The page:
The S.S. Ezra Cornell is pictured alongside two other Liberty ships ready to launch on March 7, 1943, from the Todd-Bath Iron Shipbuilding Corporation in South Portland, Maine

Anchors Aweigh: Big Red Names Graced WWII-Era Hulls

By Joe Wilensky

In January 1943, two ships were launched nearly simultaneously. The Liberty-class S.S. Andrew D. White, named after the University’s first president, entered the Pacific from a Sausalito, California, shipyard on January 28. That same day—more than 2,400 miles away in Sparrows Point, Maryland—the S.S.Cornell, a 16,000-ton Navy tanker, was launched into the Atlantic.

The S.S. Cornell Victory, a cargo ship, was launched in 1945. Photo: Division of Rare and Manuscript Collections.
The S.S. Cornell Victory, a cargo ship, was launched in 1945. (Photo: Division of Rare and Manuscript Collections)

These were not the only 1940s-era ships bearing names that would make Big Red alumni proud. Just over a month later, the S.S. Ezra Cornell, a Liberty ship named after the University’s founder, entered the Atlantic from South Portland, Maine. And the S.S. Cornell Victory, a Victory-class cargo ship, was launched in 1945. They were among thousands of vessels mass-produced around that time; a national shipbuilding program, initiated through the 1936 U.S. Merchant Marine Act, was intended to replenish the country’s merchant fleet—which, following World War I, had been aging and declining in number as many ships became obsolete. With the advent of World War II, those efforts ramped up significantly, eventually producing 5,500 vessels in several classes.

The procedure for naming Navy ships is complex and has evolved over time. The Navy History and Heritage Command (known as the Naval Historical Center prior to 2008) currently compiles candidates from its research as well as suggestions submitted by service members, veterans, and the public; it then sends them to the Chief of Naval Operations, who forwards approved recommendations to the Secretary of the Navy. 

Photo shows personnel gathered around and on the Liberty-class S.S. Andrew Dickson White as it is readied for launch in 1943
In 1943, the Liberty-class S.S. Andrew Dickson White launched into the Pacific from a Sausalito, California shipyard. (Photo: Division of Rare and Manuscript Collections)

The S.S. Cornell was part of a group of 26 tankers named for leading colleges and universities. The Andrew D. White and the Ezra Cornell were two of nearly 3,000 Liberty-class cargo ships—about 440 feet long by 57 feet wide and powered by a 2,500-horsepower steam engine—produced between 1941 and 1945 to transport troops and war materials. Hundreds of Victory-class ships—larger and faster, powered by a steam turbine—were also constructed, and the sheer number of new vessels presented a naming challenge. According to the National Park Service, they “were named for people from all walks of life,” from Declaration of Independence signers, patriots, and Revolutionary War heroes to politicians, scientists, inventors, artists, and explorers. Additionally, any group that raised at least $2 million in war bonds could propose a Liberty ship name.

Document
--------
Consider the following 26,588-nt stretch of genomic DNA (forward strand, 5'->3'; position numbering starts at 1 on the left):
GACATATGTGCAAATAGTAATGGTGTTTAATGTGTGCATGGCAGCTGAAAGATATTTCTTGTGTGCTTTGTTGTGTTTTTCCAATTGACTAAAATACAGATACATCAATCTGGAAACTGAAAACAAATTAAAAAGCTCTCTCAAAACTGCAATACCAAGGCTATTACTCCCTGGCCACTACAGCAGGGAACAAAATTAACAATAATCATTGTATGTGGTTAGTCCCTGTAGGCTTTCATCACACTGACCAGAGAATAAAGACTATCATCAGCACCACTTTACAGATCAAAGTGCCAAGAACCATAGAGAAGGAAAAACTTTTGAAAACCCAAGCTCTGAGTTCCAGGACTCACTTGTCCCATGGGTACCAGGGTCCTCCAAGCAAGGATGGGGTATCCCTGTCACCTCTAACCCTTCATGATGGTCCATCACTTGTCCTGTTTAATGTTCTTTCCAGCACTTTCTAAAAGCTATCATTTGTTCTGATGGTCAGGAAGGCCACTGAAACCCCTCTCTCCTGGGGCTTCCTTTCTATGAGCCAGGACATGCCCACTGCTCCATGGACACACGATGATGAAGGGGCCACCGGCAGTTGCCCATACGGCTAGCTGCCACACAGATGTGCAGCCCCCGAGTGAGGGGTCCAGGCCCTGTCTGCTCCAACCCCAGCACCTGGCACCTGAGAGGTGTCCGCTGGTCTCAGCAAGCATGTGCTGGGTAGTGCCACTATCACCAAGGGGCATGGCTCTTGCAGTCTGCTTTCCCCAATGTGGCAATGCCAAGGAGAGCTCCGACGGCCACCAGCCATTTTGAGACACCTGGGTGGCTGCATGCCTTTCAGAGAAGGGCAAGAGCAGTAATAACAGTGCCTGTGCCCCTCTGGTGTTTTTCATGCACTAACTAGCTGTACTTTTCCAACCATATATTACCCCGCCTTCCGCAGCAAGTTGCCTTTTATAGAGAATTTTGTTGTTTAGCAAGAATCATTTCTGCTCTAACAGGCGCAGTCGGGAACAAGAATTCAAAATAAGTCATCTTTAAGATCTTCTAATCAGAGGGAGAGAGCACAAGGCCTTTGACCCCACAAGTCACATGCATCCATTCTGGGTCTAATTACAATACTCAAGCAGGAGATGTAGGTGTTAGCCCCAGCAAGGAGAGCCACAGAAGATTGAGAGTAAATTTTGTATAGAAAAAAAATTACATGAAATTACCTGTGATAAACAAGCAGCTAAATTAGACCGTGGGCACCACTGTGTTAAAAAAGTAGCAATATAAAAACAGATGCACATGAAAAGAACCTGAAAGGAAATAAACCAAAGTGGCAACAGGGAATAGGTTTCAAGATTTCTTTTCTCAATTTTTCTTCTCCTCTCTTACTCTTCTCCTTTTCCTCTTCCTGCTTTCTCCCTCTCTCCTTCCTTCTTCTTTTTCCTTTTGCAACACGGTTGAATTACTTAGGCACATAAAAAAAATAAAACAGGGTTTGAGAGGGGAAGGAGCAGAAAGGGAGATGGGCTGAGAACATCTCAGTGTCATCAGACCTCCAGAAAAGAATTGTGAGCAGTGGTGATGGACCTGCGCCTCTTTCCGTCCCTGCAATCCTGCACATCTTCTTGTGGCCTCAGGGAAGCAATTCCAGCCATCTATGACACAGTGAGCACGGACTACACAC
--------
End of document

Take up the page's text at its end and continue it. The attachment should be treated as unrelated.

Big Red connections may have helped ensure that Cornell-related names appeared on wartime hulls: Edward Panton 1914 was construction manager of the Marinship Corp., which built shipyards that set new production records; then-Trustee Maxwell Upson 1899 was president of the Raymond Concrete Pile Co., which was affiliated with Marinship. Other Liberty ship namesakes include Carl Ladd 1912, PhD 1915, a former extension director and dean of the colleges of agriculture and home economics; Ross Marvin 1905, an Arctic explorer who died mysteriously during Robert Peary’s 1909 North Pole expedition; and Hendrik Van Loon 1905, author of the classic children’s book The Story of Mankind

After the war, many ships were scrapped or placed in reserve—although quite a few Liberty ships, built to last just five years, continued service and supported efforts in the Korean War. Only a few (and none named for Cornellians) survive today. Some are still seaworthy and are used for public cruises, while others are permanently docked and open for tours.

Top image: The S.S. Ezra Cornell, center, along with two other Liberty ships, are pictured ready to launch on March 7, 1943, from the Todd-Bath Iron Shipbuilding Corporation in South Portland, Maine. (Photo courtesy of the South Portland Historical Society)

Published October 5, 2021

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